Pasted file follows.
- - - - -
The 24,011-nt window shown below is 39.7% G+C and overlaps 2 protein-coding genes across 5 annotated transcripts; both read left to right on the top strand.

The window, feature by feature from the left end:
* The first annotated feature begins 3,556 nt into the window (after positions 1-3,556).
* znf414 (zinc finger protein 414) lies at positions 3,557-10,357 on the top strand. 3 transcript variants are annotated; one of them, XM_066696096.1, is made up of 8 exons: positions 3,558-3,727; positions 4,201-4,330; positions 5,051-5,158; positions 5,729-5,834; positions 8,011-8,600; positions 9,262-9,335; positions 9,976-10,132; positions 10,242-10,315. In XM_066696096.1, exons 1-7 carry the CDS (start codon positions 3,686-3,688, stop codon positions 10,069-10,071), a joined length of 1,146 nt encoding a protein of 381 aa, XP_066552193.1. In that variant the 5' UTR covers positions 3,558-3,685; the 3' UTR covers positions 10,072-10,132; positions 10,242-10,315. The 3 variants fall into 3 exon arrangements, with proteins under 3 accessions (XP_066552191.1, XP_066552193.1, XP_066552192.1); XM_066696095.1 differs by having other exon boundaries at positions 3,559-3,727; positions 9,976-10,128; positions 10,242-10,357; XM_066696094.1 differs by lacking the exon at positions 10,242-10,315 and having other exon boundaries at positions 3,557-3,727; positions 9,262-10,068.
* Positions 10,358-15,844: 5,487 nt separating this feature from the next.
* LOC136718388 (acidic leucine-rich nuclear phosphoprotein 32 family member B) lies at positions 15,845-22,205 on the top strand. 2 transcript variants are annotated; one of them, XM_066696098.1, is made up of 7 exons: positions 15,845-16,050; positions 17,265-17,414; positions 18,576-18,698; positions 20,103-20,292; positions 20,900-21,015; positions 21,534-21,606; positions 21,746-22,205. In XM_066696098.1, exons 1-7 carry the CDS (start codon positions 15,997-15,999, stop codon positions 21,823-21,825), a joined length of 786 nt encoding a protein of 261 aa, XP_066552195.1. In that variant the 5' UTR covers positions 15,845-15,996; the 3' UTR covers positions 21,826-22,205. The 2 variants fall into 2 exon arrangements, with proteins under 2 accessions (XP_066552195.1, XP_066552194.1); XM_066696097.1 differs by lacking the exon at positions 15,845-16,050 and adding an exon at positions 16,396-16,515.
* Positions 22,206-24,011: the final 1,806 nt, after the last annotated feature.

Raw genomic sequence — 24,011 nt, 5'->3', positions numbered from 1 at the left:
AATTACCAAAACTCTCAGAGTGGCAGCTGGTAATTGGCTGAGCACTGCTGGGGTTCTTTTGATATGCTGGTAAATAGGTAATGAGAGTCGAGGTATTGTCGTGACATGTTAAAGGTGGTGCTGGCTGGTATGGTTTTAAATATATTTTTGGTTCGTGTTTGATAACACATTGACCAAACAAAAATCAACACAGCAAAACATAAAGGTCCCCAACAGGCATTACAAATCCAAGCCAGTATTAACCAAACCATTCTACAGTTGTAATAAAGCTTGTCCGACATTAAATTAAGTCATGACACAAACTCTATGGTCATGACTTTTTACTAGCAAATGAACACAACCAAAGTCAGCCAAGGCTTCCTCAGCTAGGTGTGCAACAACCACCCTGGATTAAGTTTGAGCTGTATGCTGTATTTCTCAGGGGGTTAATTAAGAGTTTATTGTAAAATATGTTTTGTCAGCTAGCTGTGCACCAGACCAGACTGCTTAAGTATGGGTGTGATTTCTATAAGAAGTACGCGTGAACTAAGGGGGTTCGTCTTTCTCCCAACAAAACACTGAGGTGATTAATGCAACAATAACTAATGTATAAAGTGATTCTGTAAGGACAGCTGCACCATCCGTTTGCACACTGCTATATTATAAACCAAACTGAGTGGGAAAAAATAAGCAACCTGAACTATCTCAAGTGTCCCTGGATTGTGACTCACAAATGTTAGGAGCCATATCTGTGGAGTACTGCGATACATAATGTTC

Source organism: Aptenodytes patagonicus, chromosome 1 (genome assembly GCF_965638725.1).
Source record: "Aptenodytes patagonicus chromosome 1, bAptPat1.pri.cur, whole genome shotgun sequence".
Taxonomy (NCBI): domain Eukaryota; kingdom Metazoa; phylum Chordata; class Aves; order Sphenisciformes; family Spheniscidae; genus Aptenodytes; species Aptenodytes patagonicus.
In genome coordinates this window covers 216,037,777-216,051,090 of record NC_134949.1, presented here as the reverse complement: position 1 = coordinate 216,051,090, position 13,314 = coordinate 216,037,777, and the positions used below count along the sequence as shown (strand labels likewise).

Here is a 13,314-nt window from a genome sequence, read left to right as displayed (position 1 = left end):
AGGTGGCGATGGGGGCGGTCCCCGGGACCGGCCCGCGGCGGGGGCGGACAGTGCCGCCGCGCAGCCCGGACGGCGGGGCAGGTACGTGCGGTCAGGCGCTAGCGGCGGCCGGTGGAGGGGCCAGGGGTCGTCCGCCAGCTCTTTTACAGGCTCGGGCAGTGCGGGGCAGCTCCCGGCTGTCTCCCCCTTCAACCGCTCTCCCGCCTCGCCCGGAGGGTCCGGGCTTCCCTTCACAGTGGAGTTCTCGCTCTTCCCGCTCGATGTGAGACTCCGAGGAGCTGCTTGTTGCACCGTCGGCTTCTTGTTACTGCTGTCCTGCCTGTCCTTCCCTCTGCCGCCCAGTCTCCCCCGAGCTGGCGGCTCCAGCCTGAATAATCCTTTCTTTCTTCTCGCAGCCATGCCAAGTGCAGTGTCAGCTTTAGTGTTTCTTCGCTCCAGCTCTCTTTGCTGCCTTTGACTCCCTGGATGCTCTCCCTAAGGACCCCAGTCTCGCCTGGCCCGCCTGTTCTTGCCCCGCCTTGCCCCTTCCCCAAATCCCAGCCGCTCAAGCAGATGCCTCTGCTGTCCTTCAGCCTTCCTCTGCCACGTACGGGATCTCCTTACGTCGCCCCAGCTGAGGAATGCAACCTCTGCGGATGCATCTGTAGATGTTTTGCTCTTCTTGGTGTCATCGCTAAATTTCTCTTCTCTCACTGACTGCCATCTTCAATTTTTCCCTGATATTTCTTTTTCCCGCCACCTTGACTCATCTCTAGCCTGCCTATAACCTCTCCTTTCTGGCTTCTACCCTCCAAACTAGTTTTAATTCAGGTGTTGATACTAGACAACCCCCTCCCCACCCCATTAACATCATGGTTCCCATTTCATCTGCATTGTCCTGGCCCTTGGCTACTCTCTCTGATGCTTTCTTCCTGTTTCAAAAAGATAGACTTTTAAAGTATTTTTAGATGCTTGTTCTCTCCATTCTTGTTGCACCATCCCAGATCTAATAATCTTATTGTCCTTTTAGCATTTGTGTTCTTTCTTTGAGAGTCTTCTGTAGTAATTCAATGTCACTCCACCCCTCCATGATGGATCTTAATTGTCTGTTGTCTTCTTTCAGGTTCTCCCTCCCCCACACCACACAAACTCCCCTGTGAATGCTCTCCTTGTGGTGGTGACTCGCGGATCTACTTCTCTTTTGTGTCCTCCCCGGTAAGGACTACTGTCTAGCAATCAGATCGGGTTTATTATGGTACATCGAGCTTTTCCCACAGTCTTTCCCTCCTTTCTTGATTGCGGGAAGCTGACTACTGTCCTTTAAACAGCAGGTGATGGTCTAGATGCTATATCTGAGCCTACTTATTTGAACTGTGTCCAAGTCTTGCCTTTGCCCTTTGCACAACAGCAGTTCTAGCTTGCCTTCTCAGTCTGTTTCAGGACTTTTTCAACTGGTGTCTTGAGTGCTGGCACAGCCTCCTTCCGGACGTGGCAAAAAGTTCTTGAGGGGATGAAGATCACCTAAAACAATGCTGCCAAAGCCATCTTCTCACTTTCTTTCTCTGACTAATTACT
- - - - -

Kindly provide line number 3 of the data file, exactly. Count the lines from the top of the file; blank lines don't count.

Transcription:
* The first annotated feature begins 3,556 nt into the window (after positions 1-3,556).